With the Morris Award finalists announced, two of my favorite YA blogs–Stacked and A Chair, a Fireplace, & a Tea Cozy--are tackling what it means to be a debut novelist.
First the basics: “The William C. Morris YA Debut Award, first awarded in 2009, honors a debut book published by a first-time author writing for teens and celebrating impressive new voices in young adult literature.” I love the idea of this, and I think it’s a great way for first-time authors to get recognition. At Stacked, Kelly lists the rules that apply to the Morris Award.
The problem mostly comes in with Seraphina by Rachel Hartman, as Hartman had previously self-published a graphic novel about the fantasy world used in Seraphina. Does that count as a previously published work and disqualify Hartman? The Morris committee doesn’t seem to think so, and Kelly and Liz raise good points about what the rules actually say and what that means for writers.
One part in Kelly’s post that struck me:
“I’m not convinced that self-publishing a book is not, in fact, publishing a title. An author does it for any number of reasons: they can’t find a traditional outlet, they prefer not to go through a traditional outlet, and so on and so forth. It doesn’t really matter why they chose not to go that route. What it comes down to is wanting to put a book out there and share their works. “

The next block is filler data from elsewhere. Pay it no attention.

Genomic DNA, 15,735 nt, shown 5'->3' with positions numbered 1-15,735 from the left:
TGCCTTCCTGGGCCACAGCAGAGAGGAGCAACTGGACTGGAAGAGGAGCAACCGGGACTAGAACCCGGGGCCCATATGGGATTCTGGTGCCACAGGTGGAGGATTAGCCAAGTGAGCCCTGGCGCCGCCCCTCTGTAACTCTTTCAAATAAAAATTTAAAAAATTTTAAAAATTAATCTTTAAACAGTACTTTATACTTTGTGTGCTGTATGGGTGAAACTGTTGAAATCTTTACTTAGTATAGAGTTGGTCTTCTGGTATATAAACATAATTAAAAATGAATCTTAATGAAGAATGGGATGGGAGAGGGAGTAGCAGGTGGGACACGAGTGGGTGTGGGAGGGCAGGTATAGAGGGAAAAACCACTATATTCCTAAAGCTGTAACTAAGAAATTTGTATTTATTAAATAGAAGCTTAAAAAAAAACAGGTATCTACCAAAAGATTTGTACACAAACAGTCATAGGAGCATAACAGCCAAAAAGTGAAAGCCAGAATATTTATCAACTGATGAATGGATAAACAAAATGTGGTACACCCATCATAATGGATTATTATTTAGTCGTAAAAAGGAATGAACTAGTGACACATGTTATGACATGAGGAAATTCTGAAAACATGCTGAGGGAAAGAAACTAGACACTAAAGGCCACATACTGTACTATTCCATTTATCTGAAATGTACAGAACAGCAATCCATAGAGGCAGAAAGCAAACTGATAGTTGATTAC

With more and more people looking to the self-publishing route, I think it’s going to have to be seen as a more viable option by award committees. Like Kelly says, an author is choosing to share their work with the public by self-publishing, just as they would by going the traditional route.
Not that I think this means Seraphina should be disqualified. As Liz notes, the rule regarding self-published books currently seems to treat them as separate entities than previously published books from a traditional publisher–which means that Hartman’s previously published graphic novel doesn’t count toward her Morris eligibility. And Seraphina is an awesome book, and I’m really excited about it being recognized for such a high-profile award.
But I also wouldn’t be surprised if the situation were different in ten years. Again, I think as more people look at self-publishing as an option, I think the committee will have to wrestle further with how that affects eligibility and what constitutes a debut.
If anything, I think this situation has started a really interesting conversation about the line between traditional and self-publishing with regard to awards, and how that line gets fuzzier every year.